Boston College Career Center (Patricia Corrigan):

6. “Students searching for internships forget to notify their network that they are looking for an internship.”

Your alumni network is an invaluable resource—take advantage of older, wiser, employed people who were once in your shoes. You have an immediate connection with your alumni network, and if they aren’t hiring, maybe they can put you in connect with someone who’s looking for fresh meat.

7. “Students are unprepared; they don’t know the company mission when they interview.”

Again, you need to show the employer that you want this job. Read up on the company—what do they stand for, what are they on the cutting edge of, and how can you fit into their process?

8. “Students forget to practice for the interview, they think they can show up and responses to interview questions will seamlessly flow.”

An interview is not the place to practice your BS’ing skills. Brainstorm responses to the most common questions like “Why do you want to work for us?” Most career centers offer practice interviews as well, so if you really want to see how you’ll perform under pressure, sign up for one.

9. “Students tend to use one search engine for their internship search. You need to cast a wide net; college career center, LinkedIn, internship boards, networking and targeting companies that you would like to work for.”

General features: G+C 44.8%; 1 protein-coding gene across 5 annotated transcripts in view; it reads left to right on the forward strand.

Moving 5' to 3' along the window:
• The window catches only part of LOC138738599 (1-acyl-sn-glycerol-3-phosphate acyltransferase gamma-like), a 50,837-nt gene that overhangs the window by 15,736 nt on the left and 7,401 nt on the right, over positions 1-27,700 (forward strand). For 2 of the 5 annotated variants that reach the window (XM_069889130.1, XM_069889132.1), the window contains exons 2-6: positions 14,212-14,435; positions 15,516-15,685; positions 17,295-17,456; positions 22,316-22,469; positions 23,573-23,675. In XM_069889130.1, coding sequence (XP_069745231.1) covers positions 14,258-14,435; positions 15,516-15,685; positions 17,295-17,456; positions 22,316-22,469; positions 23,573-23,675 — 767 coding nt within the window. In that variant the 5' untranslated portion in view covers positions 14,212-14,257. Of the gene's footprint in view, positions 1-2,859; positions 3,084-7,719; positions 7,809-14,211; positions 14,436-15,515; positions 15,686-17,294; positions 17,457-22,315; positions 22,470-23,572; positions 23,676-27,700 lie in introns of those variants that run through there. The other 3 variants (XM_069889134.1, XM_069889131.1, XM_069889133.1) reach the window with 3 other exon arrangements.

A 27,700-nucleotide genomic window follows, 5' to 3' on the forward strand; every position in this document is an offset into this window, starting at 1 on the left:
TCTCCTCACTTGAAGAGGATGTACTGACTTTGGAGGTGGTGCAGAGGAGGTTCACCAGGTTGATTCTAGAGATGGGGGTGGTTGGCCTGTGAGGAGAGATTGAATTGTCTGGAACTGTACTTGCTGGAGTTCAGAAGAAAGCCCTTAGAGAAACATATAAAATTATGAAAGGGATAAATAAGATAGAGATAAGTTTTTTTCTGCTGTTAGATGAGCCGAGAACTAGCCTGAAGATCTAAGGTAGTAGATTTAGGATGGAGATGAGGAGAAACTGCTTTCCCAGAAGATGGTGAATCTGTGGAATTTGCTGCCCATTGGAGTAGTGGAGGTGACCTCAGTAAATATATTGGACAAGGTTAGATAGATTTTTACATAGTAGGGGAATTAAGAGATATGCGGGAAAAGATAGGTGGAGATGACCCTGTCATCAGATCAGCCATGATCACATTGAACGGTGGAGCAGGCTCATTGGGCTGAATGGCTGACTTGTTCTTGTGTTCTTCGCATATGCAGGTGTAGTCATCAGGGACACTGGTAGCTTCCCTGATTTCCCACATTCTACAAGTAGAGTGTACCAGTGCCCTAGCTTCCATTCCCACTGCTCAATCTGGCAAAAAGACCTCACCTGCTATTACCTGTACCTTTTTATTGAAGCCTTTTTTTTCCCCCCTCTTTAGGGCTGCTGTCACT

Leave no stone unturned in your internship search. Thirty minutes spent on Google is not enough. To make sure you find the best internship for you, make sure you’re looking everywhere. Utilize your alumni network, your contacts and your ingenuity to find your dream job.

10. “Students don’t ask for the internship at the completion of the interview. Let the employer know that if the position is offered to you, you will accept. Forget about seeming bold, tell them you want the job.”

So you nailed your interview—you knew the answers to all the questions, you charmed your interviewer and you’re ready to walk out of their with confidence. Don’t forget to end the interview strong—with one final affirmation that you are so excited for this opportunity.

Purdue University Career Center (Susan Bush):

11. “Failing to utilize career services and resources available on campus. A plethora of information is readily available along with expertise from career counselors.”